Other Bispecifics in Development for Multiple Myeloma

Video

Before closing out the panel’s review of clinical data behind bispecifics in relapsed/refractory multiple myeloma, Morie Gertz, MD, highlights use of cevostamab therapy in this setting.

Transcript:

Rafael Fonseca, MD: So, to talk about yet another target, I’ll pass it on to Dr Gertz, who’s going to tell us about cevostamab.

Morie Gertz, MD: Thank you. So again, we have 3 approved immunotherapies, ide-cel [idecabtagene vicleucel], cilta-cel [ciltacabtagene autoleucel], and teclistamab, but they’re all targeting against BCMA [B-cell maturation antigen]. And as you mentioned, talquetamab is GPRC5D [G protein-coupled receptor, family C, group 5, member D]. But cevostamab is looking at another unique antigen, FcRH5 [Fc receptor-homolog 5], ubiquitous on plasma cells, and it also targets against CD3. One of the really remarkable aspects of this is it only requires administration every 3 weeks. And as trials have been designed, it’s not treatment to progression, it’s treatment for 1 year, and then patients can actually have a treatment-free interval. In the first update of the 160 patients enrolled in the phase 1 trial that was presented at ASH [American Society of Hematology] 2021, 45% achieved an objective response. But we still haven’t figured out exactly the best optimal way to give it because, again, grade 3 infections were seen in 19% of patients and neutropenia in 36% of patients. So, there are some issues in terms of really optimizing therapy. The recommendation currently is 17 cycles every 3 weeks; so, you get 51 weeks and then you’re done. But a super interesting subset was reported at ASH 2022, and that was those patients who completed therapy, went off therapy, and then were observed unmaintained. Now, of the 160, only 16 were reported as meeting a year that had completed all 17 cycles; 11 patients were penta-refractory and 5 of them had received prior BCMA therapy, either CAR [chimeric antigen receptor] T-cell therapy or teclistamab. And at the end of the 17 cycles, 7 of them had a stringent complete response, 3 had a complete response, 5 had a very good partial response, and 1 had a partial response. Obviously, the response rate is 100%, which I think is by definition, since they made it to a year of treatment; they weren’t taken off. But at the time of reporting, which was last December, 13 of the 16 were still in remission, with 5 stringent complete responses, 1 complete response, and 2 very good partial responses. And, of the patients with stringent complete response or complete response, none of these patients had relapsed at the time of reporting. So, these were pretty durable responses for a fixed-duration therapy. Obviously, the increased risk of infection is a concern with all of these, but targeting a different antigen allows us to have more choices for people who didn’t succeed on BCMA therapy. And apparently, they’ll have durable responses unmaintained, which of course raises the question of whether at the time of relapse they’ll be reexposed to cevostamab and be salvaged the second time around.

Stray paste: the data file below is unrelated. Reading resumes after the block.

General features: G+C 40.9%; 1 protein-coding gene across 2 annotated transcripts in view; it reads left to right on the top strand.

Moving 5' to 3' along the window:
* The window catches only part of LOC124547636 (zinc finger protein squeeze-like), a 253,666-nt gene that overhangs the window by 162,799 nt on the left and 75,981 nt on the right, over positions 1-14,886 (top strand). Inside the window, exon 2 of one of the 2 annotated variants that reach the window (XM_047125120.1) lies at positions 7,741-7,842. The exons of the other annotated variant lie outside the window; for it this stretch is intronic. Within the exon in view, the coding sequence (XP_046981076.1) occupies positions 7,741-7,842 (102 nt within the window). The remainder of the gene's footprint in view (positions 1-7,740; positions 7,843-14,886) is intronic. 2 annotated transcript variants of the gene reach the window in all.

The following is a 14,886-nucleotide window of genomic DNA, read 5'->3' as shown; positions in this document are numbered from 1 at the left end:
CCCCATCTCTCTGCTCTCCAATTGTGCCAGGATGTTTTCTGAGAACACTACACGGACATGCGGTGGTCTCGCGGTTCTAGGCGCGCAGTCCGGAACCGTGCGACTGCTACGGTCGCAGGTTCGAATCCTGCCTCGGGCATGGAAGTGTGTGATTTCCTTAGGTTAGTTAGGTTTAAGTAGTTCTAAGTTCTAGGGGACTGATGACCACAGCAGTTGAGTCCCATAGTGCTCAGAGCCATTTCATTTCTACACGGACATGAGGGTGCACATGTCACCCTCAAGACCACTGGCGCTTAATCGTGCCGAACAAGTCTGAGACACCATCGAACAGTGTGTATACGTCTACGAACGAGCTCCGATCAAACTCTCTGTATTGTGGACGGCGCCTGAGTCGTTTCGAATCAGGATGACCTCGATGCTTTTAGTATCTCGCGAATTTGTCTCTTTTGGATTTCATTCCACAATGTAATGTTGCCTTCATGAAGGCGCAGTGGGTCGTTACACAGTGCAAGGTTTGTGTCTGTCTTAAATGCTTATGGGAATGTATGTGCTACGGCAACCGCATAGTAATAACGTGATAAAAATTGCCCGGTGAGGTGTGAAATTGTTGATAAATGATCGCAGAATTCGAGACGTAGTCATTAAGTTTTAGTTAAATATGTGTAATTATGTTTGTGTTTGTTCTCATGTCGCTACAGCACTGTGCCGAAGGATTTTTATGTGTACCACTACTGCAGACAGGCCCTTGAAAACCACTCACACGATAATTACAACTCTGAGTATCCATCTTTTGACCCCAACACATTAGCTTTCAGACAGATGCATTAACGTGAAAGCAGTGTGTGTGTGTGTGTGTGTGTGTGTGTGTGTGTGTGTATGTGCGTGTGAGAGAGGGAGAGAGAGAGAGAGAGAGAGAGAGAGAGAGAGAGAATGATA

Rafael Fonseca, MD: Thank you very much, Dr Gertz. With these results you presented, we also have a lot of questions, eg, optimal use and how will this evolve into the future. I think every single multiple myeloma drug has been perfected or improved upon through the process of innovation; changing schedule, dosing, and etc. I’d be very curious to see how we use bispecifics 5 years from now.

Transcript edited for clarity.

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